Politics – The Art of the Possible

The Gutierrez bill calls for Comprehensive Immigration Reform ASAP (as soon as possible). But given the absence of a corresponding Senate measure, at least at this writing, the very possibility of immigration reform passing both houses in 2010 remains an open question. This is especially true in light of recent reports that House Speaker Nancy Pelosi has promised House members that they will not have to take the lead on controversial measures in the coming election year. (See Speaker Pelosi to Shield Vulnerable Members from Controversial Votes,” by Jared Allen, The Hill, December 16, 2009.)

While it is understandable that Speaker Pelosi would like to protect her most vulnerable members in what is expected to be a bruising political season – forcing them to take difficult stands only when absolutely necessary – it cedes the legislative initiative to the U.S. Senate. To give credit where due, the U.S. Senate is one of the greatest deliberative bodies in the world; but speed is not its strong suit. According to The Hill, the Chairman of the Democratic Congressional Campaign Committee, Rep. Chris Van Hollen, the Speaker has promised House members that “the Senate would go first on an immigration bill.” The article notes that, although President Obama and Senate Majority Leader Harry Reid have promised to seek immigration reform next year, it is not clear whether the Senate will be able to come together on a reform measure that can achieve broad support. The Senate’s leading advocate for immigration reform, Senator Charles Schumer, has yet to release his own bill in the Senate, The Hill reports. This should come as no surprise, given the high operatic tension that has gripped the Senate during the past few weeks of the health care reform debate. Until the final act of the health care drama, it seems unlikely that other legislative proposals will get much attention. Come January, however, let us hope that Senator Schumer and his colleagues will emerge from their brief holiday recess tanned, rested, and ready, with a Senate version of CIR-ASAP in hand!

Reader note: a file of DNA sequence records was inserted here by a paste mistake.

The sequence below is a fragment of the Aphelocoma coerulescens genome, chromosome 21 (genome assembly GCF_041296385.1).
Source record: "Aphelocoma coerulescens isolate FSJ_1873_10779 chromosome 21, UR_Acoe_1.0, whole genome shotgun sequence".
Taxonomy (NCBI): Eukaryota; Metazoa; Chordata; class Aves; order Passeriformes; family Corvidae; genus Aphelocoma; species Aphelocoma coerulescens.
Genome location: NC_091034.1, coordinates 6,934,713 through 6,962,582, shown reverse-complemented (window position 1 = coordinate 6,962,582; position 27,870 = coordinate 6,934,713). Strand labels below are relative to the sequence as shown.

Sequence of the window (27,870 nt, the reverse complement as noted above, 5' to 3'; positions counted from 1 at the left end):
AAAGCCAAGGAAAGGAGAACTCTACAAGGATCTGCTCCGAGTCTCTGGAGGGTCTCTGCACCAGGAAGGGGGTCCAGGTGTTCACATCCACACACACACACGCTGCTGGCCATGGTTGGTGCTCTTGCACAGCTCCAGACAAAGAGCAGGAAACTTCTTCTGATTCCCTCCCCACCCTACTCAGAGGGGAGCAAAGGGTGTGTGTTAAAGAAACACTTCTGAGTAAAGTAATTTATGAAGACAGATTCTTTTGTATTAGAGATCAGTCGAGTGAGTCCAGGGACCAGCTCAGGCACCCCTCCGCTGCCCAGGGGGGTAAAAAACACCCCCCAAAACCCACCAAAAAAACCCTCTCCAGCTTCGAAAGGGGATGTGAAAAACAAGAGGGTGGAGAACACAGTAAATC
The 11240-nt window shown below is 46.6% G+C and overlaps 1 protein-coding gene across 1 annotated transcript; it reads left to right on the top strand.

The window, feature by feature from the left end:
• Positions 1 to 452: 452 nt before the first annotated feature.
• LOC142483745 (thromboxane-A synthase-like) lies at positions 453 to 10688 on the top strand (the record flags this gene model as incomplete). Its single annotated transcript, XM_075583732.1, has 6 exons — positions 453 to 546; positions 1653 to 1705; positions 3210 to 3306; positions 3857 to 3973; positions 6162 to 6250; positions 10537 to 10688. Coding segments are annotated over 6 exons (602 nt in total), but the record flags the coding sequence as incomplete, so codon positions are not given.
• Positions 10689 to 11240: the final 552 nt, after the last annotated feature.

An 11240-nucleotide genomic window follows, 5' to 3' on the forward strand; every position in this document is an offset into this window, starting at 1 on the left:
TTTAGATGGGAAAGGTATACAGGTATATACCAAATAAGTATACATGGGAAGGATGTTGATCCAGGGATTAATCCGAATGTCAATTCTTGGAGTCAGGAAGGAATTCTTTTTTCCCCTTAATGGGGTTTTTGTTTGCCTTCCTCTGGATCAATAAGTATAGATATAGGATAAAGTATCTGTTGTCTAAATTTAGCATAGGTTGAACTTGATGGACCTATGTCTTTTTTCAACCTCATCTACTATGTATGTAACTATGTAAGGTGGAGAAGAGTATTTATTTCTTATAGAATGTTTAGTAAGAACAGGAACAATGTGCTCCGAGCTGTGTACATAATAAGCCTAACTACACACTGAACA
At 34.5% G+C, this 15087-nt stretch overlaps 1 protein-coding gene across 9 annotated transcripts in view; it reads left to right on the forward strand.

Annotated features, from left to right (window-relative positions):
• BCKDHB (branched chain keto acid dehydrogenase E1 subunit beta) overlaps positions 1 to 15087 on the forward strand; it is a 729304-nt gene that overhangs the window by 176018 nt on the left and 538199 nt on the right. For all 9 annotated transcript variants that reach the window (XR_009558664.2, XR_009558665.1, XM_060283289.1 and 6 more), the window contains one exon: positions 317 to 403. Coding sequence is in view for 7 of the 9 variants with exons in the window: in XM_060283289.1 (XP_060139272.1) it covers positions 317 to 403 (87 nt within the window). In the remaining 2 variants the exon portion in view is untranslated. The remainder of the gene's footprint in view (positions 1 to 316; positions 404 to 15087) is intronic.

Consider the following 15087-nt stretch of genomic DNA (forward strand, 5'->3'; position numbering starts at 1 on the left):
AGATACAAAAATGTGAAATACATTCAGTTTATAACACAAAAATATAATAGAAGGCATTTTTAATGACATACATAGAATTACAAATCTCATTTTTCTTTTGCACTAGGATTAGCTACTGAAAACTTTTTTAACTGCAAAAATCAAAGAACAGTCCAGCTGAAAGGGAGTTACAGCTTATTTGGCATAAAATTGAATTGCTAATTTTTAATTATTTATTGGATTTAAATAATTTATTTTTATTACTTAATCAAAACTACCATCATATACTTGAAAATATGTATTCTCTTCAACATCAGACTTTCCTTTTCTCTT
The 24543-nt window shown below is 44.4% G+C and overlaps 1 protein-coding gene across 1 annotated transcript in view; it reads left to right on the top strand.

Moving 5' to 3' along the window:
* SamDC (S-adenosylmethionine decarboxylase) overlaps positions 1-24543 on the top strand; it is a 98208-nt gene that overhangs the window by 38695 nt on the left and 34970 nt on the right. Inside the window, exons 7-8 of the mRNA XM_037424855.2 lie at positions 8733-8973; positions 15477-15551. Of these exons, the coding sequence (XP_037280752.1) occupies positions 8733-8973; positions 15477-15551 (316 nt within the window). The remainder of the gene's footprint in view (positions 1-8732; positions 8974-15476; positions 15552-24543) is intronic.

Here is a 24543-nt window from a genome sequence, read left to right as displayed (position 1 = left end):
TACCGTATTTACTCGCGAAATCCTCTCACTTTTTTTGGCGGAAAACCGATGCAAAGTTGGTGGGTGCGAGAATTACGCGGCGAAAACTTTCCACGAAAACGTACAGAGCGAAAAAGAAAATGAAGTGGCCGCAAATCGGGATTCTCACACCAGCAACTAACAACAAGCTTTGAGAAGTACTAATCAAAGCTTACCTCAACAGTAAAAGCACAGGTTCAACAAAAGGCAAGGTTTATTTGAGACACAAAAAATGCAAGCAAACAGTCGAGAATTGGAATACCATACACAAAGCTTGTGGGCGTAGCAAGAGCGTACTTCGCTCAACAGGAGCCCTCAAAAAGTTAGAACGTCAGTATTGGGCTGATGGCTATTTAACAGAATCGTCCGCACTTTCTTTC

Disclaimer: The information provided here is of a general nature and may not apply to any specific or particular circumstance. It is not to be construed as legal advice nor presumed indefinitely up to date.